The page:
There are viewing platforms dotted around various locations within the national park. We are shuttled around on buses from one spot to another. The whole exercise taking several hours.

The town of Zhangye does not offer much, dinner is mediocre – more dishes laden with chilli – this is certainly good for some much-needed weight loss.

We had such a bad night’s sleep on our rock-hard round bed, that I’m actually looking forward to the train bunk bed for the overnight journey to Turpan.

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Once an important staging post on the Silk Road, Turpan is an attractive oasis town famous for its vineyards, stone fruits, melons and the nearby Flaming Mountains.

The country roads on the outskirts are lined with poplars and lovely old mud brick dwellings of the Uyghur people, while the modern ‘inner’ town has shiny new buildings, spacious streets and public squares.

We visit the ruined city of Jiaohe, the Bezeklik Buddhist caves and the ancient Karez underground irrigation system, which still provides water for the agricultural needs of the area.

We also visit the old Uyghur village of Tuyoq where the grape trellises draped around the city provide welcome shade in the summer months – temperatures can easily reach 45°C here!

We check out the Emin Mosque with its monumental minaret, the tallest in China and the Astana Cemetery which dates back to the 4th century.



The standard of hotels has consistently declined as we’ve travelled further west.

In Turpan we have no hot water, air-con that doesn’t work and disinterested staff who just don’t care.

It’s certainly been an interesting experience, but I’m glad the end is in reach.  Our final train journey is a short, 2-hour ride to Kashgar.

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Kashgar is very much a frontier town, from here roads lead into Pakistan, Tajikistan, Kyrgyzstan and beyond.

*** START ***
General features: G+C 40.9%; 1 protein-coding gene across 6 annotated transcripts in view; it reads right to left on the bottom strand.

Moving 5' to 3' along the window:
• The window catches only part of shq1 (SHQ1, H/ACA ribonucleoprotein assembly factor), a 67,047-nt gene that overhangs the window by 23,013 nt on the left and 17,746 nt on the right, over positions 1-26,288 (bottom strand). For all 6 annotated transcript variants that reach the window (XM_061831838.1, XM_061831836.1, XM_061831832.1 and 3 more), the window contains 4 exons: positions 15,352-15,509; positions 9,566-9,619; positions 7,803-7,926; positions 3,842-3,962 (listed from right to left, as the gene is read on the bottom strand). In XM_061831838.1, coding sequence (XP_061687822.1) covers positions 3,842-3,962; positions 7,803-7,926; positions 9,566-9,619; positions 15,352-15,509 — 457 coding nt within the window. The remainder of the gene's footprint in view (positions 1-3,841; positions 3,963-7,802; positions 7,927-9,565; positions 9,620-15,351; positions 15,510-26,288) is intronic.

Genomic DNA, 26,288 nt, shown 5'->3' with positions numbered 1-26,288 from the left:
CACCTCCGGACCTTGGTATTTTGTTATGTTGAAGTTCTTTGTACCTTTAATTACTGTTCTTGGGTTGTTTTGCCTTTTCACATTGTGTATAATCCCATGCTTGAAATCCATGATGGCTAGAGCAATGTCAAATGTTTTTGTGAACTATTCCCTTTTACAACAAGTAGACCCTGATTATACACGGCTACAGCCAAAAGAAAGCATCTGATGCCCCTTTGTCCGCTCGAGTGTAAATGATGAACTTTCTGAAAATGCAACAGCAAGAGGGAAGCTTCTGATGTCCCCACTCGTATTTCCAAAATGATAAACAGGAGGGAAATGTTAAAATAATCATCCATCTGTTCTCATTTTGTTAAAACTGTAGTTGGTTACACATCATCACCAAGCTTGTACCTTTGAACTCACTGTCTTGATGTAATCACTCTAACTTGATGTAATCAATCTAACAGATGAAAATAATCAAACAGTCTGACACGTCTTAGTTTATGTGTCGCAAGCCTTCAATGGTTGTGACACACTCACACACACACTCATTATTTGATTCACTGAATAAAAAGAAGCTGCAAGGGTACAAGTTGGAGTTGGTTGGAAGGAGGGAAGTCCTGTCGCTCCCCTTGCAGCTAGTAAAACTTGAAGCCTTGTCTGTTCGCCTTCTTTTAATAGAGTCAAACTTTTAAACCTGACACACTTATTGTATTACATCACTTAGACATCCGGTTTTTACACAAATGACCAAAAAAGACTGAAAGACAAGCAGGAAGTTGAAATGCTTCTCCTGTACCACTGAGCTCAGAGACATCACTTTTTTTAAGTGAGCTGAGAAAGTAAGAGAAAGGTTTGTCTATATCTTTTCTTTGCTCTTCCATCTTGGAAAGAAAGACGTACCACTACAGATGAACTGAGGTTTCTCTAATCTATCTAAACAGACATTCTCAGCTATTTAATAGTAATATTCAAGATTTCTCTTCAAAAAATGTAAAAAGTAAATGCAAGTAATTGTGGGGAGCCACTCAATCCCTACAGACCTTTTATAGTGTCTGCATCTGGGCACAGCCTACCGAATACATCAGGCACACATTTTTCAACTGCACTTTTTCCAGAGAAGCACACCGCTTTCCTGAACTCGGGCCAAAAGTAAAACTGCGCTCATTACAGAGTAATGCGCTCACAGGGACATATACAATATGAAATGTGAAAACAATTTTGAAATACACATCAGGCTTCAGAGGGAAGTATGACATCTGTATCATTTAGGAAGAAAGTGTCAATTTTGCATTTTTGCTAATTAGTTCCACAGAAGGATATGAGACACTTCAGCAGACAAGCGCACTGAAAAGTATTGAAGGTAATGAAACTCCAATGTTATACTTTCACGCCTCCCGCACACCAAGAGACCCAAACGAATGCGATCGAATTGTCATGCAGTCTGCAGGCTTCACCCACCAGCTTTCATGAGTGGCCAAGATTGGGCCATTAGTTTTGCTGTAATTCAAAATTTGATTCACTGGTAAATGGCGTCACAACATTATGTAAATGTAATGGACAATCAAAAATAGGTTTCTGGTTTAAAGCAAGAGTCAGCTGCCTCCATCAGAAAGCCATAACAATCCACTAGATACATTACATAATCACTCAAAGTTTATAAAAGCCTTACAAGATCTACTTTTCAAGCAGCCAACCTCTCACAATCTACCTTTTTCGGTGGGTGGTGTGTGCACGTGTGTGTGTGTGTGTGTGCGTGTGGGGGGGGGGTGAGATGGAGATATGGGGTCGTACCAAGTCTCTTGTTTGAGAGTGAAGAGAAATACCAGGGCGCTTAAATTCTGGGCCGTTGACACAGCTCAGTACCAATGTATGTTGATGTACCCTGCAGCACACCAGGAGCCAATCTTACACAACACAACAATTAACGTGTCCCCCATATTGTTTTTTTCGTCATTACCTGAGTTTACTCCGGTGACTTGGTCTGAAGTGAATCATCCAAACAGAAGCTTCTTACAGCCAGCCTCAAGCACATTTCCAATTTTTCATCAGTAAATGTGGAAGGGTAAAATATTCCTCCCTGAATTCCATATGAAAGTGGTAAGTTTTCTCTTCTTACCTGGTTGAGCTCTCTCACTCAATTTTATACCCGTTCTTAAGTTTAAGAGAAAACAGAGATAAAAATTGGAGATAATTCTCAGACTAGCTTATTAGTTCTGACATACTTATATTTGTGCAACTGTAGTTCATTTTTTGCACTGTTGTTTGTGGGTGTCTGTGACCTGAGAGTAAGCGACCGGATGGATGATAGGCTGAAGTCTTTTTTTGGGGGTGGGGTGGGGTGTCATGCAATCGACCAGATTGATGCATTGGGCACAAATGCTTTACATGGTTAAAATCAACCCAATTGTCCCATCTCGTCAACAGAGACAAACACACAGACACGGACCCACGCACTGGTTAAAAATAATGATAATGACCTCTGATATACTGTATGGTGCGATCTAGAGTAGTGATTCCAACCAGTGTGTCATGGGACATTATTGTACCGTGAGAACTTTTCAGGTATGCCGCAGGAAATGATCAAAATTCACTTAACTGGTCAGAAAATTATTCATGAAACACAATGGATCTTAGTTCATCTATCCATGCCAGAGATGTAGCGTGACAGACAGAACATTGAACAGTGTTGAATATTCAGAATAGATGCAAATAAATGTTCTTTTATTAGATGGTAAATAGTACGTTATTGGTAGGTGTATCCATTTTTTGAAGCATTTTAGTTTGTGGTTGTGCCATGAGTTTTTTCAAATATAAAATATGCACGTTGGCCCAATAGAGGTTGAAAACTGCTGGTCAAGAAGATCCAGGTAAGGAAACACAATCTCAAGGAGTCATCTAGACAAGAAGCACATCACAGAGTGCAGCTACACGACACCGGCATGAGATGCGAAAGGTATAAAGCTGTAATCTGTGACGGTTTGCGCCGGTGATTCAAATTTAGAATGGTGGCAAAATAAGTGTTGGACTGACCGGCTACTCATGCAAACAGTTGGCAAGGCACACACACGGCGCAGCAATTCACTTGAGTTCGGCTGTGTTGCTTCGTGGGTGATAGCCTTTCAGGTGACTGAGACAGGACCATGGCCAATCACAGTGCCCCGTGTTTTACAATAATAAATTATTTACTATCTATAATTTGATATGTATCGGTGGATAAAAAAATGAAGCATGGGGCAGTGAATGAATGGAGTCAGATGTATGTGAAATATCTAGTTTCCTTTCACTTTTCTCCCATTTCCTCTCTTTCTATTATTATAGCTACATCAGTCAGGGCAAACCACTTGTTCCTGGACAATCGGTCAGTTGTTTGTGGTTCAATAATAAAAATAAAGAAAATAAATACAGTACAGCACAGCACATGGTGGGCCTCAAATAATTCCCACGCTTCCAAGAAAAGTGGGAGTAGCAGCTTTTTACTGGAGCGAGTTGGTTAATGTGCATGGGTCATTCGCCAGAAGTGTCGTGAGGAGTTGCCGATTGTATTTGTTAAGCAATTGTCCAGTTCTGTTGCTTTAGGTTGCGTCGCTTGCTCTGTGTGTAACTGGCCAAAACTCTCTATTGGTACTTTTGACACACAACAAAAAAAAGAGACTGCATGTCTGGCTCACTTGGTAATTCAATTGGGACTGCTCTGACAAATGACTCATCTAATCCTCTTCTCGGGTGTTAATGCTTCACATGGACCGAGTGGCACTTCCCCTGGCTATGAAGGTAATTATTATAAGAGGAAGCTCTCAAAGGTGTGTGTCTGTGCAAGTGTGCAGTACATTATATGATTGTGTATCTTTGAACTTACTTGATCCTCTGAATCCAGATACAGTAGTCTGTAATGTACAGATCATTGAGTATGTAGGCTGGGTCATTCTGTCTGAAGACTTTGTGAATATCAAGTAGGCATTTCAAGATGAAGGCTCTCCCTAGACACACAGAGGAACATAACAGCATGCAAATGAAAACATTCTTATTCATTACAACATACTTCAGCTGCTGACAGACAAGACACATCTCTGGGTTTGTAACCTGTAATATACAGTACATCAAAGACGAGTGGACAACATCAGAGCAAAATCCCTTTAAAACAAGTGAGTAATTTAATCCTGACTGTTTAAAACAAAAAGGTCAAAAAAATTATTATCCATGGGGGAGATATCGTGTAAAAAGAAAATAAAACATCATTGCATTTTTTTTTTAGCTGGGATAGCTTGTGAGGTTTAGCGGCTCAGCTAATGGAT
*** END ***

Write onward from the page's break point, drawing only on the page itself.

There are few signs that you are still in China – other than this is home to the country’s largest Chairman Mao statue.

This once ancient city is quickly modernising. In 2011, the Chinese government started rapid demolishing of the Old Town of Kashgar.

The official word it that it was due to the old city being overcrowded, with poor drainage and vulnerable to earthquakes.

The unofficial story: this was as an excuse to tighten security measures and limit religious practices of the Uyghurs, who are mostly Sunni Muslim. The Uighur families were relocated to newly built apartment blocks.

The town’s main landmark is the Id Kah Mosque and its surrounding square, from which dusty old lanes lead off, crammed full of shops, food stalls and Uyghur locals living a lifestyle virtually unchanged for a hundred years.

Kashgar has been an epicentre for trade for more than two millennia.  The main attraction is the Sunday Bazaar. The modernised version of this centuries old market is divided into two sections – the Downtown Bazaar, which sells clothing, household goods, produce and everything else you could imagine, and the Animal Bazaar just outside the city.

The Animal Bazaar is hustle and bustle, where the local herdsmen and farmers are trading and bartering for sheep, goats and cows.  It’s not for the vegetarians or faint hearted with freshly butchered animals on display.

And here ends our journey through China. The tour has been interesting and certainly an eye opening experience.  It was not the picturesque journey down cobbled streets and ancient chinese architecture that I expected. Nonetheless is was a great experience and insight into Chinese culture and the rapid development going on in this part of the world.